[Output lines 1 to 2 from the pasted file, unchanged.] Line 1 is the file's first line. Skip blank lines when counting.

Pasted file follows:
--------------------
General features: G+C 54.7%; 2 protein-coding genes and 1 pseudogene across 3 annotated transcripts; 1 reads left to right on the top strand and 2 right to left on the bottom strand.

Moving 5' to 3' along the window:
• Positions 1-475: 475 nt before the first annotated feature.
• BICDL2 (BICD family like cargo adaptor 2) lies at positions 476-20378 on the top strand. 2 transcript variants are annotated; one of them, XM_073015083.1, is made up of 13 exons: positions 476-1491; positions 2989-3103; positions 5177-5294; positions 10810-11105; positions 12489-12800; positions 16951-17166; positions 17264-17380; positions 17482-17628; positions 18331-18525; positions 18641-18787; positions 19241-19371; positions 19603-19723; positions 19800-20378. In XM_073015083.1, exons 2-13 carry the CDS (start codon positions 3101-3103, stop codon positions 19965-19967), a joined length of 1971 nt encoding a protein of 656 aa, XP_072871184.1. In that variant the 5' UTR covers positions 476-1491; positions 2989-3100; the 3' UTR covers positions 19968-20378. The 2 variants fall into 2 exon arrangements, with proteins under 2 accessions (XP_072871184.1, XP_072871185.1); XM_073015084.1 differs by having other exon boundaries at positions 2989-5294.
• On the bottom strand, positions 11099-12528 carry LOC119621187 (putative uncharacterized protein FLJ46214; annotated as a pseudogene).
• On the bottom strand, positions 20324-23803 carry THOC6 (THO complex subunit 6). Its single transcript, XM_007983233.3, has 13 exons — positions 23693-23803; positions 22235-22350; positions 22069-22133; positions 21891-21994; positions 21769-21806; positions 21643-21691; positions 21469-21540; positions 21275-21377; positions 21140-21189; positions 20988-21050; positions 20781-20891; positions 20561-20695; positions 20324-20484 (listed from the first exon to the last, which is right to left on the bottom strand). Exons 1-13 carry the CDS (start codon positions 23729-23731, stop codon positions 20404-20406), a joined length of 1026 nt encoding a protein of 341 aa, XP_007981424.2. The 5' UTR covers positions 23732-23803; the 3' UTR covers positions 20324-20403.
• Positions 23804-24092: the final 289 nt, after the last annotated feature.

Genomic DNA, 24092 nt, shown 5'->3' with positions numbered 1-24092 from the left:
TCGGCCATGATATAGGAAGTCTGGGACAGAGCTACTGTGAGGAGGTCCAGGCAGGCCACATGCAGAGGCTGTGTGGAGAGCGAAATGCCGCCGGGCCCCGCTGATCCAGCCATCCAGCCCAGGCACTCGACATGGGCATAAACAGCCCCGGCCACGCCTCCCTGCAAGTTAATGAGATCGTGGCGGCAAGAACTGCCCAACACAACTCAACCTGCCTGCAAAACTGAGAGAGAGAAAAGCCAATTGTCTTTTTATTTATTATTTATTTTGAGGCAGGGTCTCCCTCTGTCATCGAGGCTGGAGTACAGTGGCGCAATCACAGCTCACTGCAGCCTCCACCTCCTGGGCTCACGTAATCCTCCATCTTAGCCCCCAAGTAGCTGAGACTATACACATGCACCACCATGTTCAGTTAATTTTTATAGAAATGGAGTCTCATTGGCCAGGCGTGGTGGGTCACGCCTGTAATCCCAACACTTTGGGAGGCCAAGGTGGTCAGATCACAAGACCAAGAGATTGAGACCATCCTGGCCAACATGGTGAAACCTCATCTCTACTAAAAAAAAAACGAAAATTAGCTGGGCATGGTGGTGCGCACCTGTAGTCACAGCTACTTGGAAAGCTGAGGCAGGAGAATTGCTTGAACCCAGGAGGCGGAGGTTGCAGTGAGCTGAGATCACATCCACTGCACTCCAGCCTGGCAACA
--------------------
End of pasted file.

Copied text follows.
General features: G+C 54.7%; 2 protein-coding genes and 1 pseudogene across 3 annotated transcripts; 1 reads left to right on the top strand and 2 right to left on the bottom strand.

Moving 5' to 3' along the window: